Weekend Wheels: 2023 BMW X1 xDrive28i

Raise your hands for those of you who even knew that BMW had an X1 in its SUV wardrobe. The X3, of course; it’s BMW’s best-selling sport-ute. Close behind is the bigger, beefier X5. 

But since its arrival on this good earth back in 2009, the entry X1 has always lived under the shadow of the ‘3’ and struggled to find its own identity.

That’s all about to change. BMW has finally woken up to the importance of offering a first-rung on its SUV ladder worthy of the spinning-propellor badge; an entry SUV that stands tall above the competition. 

Say “hello” to the 2023 X1. It’s bigger, more handsome, more powerful, has all-wheel drive as standard, is more of a blast to drive, and has a truly awesome curved glass dashboard. 

And did I mention that the base price of this mightily-improved and nicely-equipped 2023 X1 kicks off at a highly-appealing $39,595, including destination? 

Load on the options, like those on our stunning Portimao Blue Metallic tester, and you can barely break the $50-grand mark. 

And for that you get the must-have M Sport Package ($2,300) that includes paddle shifters, grippy sports seats, adaptive suspension, an M steering wheel, plus 20-inch wheels ($1,200).  

This is one terrific-looking BMW in an almost old-school way. Yes, the swollen kidney grilles still look pretty swollen, though not in a terminal way like those on the flagship X7.

It’s also a tad bigger than the previous X1 – 1.7 inches longer, around an inch wider, and 1.7 inches taller. This means more space inside for five, and 26 cubic feet of luggage space behind the split-folding rear seats, and 57 cu. ft. with them folded. 

Talking of inside, the wow factor here is BMW’s Curved Display, a gently-arching sheet of floating glass that runs from behind the steering wheel to the center of the dash. It incorporates a 10.3-inch digital instrument cluster and a 10.7-inch multimedia screen. 

Gaze in wonder at its crisp, bright, high-rez graphics and easy-to-read navigation maps. It runs on BMW’s latest iDrive 8 operating system and includes “Hey BMW” voice commands. 

Under the hood is BMW’s trusty turbocharged 2.0-liter four-cylinder that’s uprated for this newest X1. Max power is now a healthy 241 horsepower with 295 pound-feet of torque. That’s enough to zip you from a standstill to 60mph in just 6.2 seconds.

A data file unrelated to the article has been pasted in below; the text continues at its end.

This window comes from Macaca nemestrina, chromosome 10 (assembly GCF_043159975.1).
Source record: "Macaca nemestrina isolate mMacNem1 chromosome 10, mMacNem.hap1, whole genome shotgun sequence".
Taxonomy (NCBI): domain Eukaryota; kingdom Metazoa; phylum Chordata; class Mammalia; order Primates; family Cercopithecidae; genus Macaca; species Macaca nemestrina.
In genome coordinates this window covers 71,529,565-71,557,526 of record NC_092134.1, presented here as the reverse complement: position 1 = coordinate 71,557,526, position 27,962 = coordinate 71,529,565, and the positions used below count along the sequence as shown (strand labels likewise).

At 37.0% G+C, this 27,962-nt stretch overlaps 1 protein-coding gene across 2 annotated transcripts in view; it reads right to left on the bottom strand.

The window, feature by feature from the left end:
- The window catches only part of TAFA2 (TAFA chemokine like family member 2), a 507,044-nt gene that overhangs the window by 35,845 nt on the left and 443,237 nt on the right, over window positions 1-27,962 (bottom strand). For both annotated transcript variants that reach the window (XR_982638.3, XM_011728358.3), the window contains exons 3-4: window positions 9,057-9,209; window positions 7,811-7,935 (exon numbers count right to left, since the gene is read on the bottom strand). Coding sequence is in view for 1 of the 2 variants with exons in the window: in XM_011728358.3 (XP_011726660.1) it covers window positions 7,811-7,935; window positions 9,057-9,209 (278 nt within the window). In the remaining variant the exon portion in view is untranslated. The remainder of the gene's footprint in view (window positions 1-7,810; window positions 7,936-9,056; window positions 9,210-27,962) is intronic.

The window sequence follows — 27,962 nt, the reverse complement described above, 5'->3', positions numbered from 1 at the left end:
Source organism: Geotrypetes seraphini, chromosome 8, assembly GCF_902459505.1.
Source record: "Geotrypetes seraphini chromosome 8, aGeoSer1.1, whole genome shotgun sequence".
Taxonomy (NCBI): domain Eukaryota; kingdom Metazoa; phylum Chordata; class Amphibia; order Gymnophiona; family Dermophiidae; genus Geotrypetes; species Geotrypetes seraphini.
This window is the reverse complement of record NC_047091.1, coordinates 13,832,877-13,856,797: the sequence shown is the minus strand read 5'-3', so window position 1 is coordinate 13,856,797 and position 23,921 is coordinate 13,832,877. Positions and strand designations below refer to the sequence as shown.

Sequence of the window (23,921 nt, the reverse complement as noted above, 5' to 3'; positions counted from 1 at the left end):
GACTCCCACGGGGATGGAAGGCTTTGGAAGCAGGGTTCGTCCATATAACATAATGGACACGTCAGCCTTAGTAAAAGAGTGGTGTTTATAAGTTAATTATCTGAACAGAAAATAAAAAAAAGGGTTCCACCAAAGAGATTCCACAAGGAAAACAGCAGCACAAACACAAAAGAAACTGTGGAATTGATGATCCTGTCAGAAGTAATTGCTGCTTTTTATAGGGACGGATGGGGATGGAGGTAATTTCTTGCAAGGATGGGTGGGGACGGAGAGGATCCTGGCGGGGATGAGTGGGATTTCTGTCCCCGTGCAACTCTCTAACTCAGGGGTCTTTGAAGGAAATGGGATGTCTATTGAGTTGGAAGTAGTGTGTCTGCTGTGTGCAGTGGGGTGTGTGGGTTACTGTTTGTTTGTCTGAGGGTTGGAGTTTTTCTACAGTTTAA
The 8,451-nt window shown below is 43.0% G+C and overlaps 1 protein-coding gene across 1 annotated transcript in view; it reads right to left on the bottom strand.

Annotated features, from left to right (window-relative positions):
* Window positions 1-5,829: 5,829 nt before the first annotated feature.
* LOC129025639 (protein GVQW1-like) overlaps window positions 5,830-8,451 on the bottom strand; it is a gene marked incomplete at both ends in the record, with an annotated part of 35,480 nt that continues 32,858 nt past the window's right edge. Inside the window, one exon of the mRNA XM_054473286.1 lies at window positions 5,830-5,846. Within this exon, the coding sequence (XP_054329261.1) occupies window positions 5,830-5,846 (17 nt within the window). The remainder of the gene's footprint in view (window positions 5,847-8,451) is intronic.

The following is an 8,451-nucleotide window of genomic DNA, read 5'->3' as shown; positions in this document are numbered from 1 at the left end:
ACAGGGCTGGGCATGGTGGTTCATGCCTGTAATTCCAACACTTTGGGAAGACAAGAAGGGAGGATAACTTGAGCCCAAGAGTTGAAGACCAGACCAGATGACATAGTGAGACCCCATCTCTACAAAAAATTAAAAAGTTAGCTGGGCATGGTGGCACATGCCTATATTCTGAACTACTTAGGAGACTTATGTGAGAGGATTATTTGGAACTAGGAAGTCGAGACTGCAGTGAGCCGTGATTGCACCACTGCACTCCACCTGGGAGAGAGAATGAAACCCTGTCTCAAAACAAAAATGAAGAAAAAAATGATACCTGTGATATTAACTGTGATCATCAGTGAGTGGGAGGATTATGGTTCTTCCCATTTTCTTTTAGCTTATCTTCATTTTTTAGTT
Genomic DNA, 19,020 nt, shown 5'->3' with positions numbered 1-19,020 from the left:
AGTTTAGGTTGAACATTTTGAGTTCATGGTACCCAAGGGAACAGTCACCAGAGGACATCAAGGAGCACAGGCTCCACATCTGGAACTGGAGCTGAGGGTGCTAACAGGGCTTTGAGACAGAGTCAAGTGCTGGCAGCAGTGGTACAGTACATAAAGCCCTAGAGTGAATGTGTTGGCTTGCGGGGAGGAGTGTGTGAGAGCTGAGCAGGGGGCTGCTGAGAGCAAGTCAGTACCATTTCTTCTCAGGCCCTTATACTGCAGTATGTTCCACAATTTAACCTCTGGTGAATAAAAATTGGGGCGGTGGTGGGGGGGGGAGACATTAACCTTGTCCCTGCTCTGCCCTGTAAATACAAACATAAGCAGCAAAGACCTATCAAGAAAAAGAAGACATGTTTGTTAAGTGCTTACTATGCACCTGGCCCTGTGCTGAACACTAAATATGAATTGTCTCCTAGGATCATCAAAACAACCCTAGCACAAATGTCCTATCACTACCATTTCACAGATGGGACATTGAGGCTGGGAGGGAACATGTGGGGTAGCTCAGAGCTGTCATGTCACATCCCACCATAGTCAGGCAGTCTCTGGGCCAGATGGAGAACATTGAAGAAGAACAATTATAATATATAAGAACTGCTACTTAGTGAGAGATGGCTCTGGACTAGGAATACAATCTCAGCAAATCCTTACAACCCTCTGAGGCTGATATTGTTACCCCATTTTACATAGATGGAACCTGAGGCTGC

One big powertrain change is the switch from an eight-speed automatic to a swifter-shifting seven-speed dual-clutch auto, with the option of D-I-Y paddle shifters.

On the road, it feels like a rejuvenated, more alive, more fun-to-drive X1. It’s as if the previous version got a case of 5-hour Energy Extra Strength dumped in its tank.

Yes, there’s a bit of turbo lag, or hesitation, off the line, or when pulling out to pass slower traffic. But engaging Sport mode livens things up, as does pulling back on the paddle shifter.

The new X1’s slightly wider stance, the standard xDrive all-wheel drive, -nicely-precise steering, and wider rubber at each corner, all help increase the compact sport ute’s fun-to-drive quota. 

Being smaller than the X3, and a lot smaller than the X5, also makes the X1 easier to maneuver on narrow roads, and a breeze to zip into tight parking spaces. 

My only complaint was the too firm, too brittle ride, though that may have been down to the optional 20-inch wheels and tires. The 19s may be a better bet.

The redesigned cabin, however, is a big step up in terms of style, quality and fit and finish. The perforated SensaTec animal-free pleather upholstery looks and feels terrific, while the nicely-stitched, leather-like dash covering looks really high-quality. 

For now there’s only one X1 on offer, which is the X1 xDrive28i – in Europe, there’s an all-electric iX1, but alas it’s not coming here. 

But maybe for the first time in the X1’s history, this new “1” is definitely the one to have.